The Faithlessness of Public Education

In the wake of the dreadful massacre at the high school in Florida, I asked, via social media, what I thought was a question so obvious that everyone was bound to miss it, just as you do not notice the air you breathe. It was simply this. Why is no one surprised that a deranged young person would attack a high school? Why there? Plenty of other places are full of people—malls, stadiums, public squares, beaches. Why a high school?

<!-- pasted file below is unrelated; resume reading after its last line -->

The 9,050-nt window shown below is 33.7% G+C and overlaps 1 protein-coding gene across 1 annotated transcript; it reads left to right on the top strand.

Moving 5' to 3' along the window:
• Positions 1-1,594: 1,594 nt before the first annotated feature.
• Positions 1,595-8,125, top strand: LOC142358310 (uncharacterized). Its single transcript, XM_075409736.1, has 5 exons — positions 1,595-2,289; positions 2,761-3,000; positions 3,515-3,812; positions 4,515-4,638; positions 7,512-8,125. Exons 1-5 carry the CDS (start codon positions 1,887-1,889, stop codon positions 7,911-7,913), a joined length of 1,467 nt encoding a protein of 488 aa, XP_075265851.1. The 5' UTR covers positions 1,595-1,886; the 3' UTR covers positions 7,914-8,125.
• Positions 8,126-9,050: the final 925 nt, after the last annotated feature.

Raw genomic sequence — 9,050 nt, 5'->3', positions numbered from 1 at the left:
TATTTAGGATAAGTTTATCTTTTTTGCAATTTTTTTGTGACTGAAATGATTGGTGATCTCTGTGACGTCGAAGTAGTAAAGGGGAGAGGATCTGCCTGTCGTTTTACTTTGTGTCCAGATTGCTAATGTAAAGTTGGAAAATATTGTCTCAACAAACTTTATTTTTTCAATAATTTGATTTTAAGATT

I got a lot of searching and troubling answers to that question, and these persuaded me that, for all my suspicion of our large public institutions supposedly devoted to education, I had not come close to grasping how inhuman and soul-destroying they have become. They are places of neither faith, nor hope, nor love. Of course you do not seek faith, hope, and love at a shopping mall or those other places I have mentioned. But what if school, by its very nature, ought to be such a place? I do not seek nourishment from a stone, and yet I do not recoil in loathing from that stone; stones are not for eating. But what if the bread I have been given is not bread, but stone? That would be bad enough. We can make it worse. What if the egg I have been given is not an egg but a scorpion? At least the stone cannot sting or kill. The scorpion can. What if it is not simply the case that the school neglects to foster faith, hope, and love, but gives to young people either paltry imitations thereof, or poisonous impostors?

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